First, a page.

Regression to the Tail: Why the Olympics Blow Up
Flyvbjerg, Bent, Alexander Budzier, and Daniel Lunn, forthcoming, "Regression to the Tail: Why the Olympics Blow Up," accepted for publication, Environment and Planning A: Economy and Space.
39 Pages Posted: 17 Nov 2020
Date Written: September 1, 2020
The Olympic Games are the largest, highest-profile, and most expensive megaevent hosted by cities and nations. Average sports-related costs of hosting are $12.0 billion. Non-sports-related costs are typically several times that. Every Olympics since 1960 has run over budget, at an average of 172 percent in real terms, the highest overrun on record for any type of megaproject. The paper tests theoretical statistical distributions against empirical data for the costs of the Games, in order to explain the cost risks faced by host cities and nations. It is documented, for the first time, that cost and cost overrun for the Games follow a power-law distribution. Olympic costs are subject to infinite mean and variance, with dire consequences for predictability and planning. We name this phenomenon "regression to the tail": it is only a matter of time until a new extreme event occurs, with an overrun larger than the largest so far, and thus more disruptive and less plannable. The generative mechanism for the Olympic power law is identified as strong convexity prompted by six causal drivers: irreversibility, fixed deadlines, the Blank Check Syndrome, tight coupling, long planning horizons, and an Eternal Beginner Syndrome. The power law explains why the Games are so difficult to plan and manage successfully, and why cities and nations should think twice before bidding to host. Based on the power law, two heuristics are identified for better decision making on hosting. Finally, the paper develops measures for good practice in planning and managing the Games, including how to mitigate the extreme risks of the Olympic power law.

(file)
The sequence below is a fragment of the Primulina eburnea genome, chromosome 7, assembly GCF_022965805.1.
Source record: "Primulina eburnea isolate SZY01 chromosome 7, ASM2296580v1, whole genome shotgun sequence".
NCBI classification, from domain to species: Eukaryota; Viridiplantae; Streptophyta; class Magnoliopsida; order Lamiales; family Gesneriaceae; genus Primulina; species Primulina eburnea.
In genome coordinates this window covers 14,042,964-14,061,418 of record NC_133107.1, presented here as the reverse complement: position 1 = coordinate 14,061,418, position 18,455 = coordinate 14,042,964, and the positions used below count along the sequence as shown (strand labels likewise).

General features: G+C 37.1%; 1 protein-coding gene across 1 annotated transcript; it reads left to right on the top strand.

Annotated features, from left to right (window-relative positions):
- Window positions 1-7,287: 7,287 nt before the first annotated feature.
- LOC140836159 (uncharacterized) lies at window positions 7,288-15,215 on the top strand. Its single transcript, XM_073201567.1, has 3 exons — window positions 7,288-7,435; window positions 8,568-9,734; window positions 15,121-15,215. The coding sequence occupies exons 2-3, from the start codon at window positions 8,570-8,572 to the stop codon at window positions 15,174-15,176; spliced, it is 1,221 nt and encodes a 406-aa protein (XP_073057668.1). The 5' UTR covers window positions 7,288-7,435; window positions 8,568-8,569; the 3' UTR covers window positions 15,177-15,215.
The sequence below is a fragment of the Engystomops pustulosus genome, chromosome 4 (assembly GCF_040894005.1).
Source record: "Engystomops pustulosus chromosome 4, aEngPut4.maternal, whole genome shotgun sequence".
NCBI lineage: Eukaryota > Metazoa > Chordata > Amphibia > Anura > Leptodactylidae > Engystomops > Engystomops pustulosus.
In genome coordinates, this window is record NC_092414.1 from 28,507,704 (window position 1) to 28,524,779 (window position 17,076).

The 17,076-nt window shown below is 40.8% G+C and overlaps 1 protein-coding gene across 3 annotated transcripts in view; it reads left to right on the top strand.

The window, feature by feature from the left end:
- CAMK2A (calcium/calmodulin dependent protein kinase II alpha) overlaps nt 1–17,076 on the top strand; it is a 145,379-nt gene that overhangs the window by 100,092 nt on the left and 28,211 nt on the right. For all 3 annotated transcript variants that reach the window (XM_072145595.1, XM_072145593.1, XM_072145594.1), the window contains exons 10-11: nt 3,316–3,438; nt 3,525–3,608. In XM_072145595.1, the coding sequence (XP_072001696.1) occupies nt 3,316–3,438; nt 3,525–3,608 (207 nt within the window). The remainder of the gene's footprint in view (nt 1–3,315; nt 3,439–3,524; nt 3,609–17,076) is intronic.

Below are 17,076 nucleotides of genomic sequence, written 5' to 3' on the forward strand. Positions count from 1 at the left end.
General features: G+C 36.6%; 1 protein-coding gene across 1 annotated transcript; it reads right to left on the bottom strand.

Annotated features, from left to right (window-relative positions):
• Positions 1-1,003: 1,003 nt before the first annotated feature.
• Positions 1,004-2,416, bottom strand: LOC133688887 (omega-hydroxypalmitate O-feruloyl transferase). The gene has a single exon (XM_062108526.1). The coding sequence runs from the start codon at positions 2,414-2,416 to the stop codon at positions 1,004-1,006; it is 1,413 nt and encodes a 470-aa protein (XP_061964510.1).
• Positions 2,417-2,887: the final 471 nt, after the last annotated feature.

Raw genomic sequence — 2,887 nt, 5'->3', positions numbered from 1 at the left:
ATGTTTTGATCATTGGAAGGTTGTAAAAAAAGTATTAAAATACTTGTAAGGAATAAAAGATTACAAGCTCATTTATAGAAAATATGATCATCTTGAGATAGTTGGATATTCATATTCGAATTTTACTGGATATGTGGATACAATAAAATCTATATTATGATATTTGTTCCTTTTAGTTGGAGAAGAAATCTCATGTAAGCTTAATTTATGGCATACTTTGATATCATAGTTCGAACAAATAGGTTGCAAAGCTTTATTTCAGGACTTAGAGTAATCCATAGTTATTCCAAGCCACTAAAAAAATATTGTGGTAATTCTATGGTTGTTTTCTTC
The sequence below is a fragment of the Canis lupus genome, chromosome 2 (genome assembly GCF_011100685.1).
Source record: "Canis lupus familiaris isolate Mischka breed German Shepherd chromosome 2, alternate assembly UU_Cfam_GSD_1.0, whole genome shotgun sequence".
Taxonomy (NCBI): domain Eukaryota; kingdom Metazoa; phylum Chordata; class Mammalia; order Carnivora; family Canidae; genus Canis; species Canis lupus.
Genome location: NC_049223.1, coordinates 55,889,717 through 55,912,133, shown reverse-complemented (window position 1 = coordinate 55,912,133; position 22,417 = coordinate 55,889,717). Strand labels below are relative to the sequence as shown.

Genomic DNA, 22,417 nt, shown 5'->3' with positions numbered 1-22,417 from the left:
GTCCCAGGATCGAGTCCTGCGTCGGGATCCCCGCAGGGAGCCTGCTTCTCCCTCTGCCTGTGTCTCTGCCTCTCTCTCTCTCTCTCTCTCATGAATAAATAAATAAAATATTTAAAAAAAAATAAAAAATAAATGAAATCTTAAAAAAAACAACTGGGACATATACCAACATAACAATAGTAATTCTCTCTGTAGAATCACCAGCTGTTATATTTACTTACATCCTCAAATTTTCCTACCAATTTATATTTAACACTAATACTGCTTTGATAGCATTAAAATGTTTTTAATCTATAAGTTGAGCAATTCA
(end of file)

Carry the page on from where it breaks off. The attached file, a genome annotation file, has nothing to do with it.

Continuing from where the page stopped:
Keywords: Olympic Games, cost; cost overrun; power laws; regression to the tail; financial risk; fragility; convexity; irreversibility; misaligned incentives; tight coupling; Eternal Beginner Syndrome; fat tails; skin-in-the-game; megaevent; megaproject
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